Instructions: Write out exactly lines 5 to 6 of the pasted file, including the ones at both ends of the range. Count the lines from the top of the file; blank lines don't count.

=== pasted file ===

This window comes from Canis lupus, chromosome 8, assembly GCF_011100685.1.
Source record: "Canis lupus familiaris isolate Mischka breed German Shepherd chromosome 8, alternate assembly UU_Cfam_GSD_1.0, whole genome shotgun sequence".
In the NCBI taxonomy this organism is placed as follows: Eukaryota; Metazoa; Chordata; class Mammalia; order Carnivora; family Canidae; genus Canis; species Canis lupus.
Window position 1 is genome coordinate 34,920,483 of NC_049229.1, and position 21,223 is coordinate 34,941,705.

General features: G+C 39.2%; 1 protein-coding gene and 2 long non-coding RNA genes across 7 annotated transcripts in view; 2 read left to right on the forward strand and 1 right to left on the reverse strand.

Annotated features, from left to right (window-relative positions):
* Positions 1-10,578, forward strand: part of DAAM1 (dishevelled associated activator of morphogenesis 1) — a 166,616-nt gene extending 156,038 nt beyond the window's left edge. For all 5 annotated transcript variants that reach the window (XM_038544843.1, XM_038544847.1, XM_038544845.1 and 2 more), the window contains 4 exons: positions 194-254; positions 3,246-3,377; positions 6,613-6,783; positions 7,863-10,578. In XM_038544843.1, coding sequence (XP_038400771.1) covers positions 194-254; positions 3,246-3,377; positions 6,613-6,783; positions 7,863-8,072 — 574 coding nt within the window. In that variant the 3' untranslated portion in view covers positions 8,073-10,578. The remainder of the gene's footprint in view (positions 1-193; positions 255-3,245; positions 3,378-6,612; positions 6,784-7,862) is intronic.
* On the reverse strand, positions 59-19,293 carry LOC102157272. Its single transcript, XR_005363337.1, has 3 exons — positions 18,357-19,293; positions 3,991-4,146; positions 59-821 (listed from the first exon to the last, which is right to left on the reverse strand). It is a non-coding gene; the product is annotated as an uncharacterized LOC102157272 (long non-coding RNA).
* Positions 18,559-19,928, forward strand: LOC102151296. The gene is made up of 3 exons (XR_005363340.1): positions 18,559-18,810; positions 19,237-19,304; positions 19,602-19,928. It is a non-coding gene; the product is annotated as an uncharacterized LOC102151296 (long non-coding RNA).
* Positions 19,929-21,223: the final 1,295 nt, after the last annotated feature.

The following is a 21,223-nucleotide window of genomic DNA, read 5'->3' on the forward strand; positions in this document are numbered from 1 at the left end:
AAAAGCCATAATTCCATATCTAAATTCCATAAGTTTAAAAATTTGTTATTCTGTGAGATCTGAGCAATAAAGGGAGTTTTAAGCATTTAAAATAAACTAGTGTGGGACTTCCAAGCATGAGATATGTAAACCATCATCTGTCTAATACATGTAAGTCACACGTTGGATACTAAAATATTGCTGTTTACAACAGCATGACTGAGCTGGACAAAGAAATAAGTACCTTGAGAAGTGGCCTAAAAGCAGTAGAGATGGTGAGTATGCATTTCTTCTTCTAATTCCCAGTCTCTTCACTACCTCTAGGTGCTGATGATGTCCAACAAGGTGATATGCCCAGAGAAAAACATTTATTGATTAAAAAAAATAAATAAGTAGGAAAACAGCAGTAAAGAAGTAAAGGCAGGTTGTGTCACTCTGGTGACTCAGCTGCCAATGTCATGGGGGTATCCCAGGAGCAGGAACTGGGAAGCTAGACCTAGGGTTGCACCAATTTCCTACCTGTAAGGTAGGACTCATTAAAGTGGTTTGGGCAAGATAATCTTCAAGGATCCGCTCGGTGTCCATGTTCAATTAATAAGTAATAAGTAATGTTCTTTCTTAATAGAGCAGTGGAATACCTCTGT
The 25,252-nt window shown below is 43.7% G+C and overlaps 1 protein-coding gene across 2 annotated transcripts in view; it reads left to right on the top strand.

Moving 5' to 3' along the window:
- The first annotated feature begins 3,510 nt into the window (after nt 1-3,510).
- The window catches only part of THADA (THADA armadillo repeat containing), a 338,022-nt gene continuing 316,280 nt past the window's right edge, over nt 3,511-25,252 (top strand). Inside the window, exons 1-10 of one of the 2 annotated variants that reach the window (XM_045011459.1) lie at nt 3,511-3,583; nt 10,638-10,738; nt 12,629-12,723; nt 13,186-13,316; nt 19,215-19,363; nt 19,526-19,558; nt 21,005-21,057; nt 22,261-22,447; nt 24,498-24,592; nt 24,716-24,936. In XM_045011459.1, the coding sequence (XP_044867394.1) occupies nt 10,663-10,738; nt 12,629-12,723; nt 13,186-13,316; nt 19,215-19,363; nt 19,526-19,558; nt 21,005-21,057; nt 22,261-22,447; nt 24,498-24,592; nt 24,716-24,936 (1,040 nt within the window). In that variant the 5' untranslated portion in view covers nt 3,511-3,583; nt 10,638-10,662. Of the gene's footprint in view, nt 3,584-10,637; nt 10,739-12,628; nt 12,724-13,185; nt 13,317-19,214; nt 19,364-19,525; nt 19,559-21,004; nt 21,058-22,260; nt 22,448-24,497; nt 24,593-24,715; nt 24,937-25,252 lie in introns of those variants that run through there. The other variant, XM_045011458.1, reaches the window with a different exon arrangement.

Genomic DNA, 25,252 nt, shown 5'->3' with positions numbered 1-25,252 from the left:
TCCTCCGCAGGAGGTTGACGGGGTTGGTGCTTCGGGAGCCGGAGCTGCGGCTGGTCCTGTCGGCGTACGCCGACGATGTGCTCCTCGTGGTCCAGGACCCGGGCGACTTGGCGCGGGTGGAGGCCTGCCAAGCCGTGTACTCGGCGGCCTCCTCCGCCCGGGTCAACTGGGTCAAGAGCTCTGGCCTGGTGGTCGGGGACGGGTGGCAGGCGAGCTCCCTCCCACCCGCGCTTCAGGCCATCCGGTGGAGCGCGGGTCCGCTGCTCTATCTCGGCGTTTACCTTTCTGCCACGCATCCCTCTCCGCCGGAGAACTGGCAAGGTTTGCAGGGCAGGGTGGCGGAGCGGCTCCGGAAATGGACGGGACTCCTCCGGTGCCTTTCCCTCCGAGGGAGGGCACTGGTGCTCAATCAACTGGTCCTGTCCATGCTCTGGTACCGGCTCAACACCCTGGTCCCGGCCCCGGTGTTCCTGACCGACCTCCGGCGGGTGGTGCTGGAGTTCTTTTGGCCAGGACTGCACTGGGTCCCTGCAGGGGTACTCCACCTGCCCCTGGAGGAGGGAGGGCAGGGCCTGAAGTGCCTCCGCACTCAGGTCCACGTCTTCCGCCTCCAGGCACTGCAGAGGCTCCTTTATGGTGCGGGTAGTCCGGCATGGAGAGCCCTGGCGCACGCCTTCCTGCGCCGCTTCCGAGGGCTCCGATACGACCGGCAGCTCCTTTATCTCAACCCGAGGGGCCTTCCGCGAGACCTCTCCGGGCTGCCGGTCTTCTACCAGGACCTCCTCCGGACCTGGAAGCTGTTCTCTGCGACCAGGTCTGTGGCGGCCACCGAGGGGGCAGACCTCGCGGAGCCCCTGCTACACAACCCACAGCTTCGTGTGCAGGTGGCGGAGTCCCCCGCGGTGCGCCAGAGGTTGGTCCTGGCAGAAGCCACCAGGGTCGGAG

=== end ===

General features: G+C 39.2%; 1 protein-coding gene and 2 long non-coding RNA genes across 7 annotated transcripts in view; 2 read left to right on the forward strand and 1 right to left on the reverse strand.

Annotated features, from left to right (window-relative positions):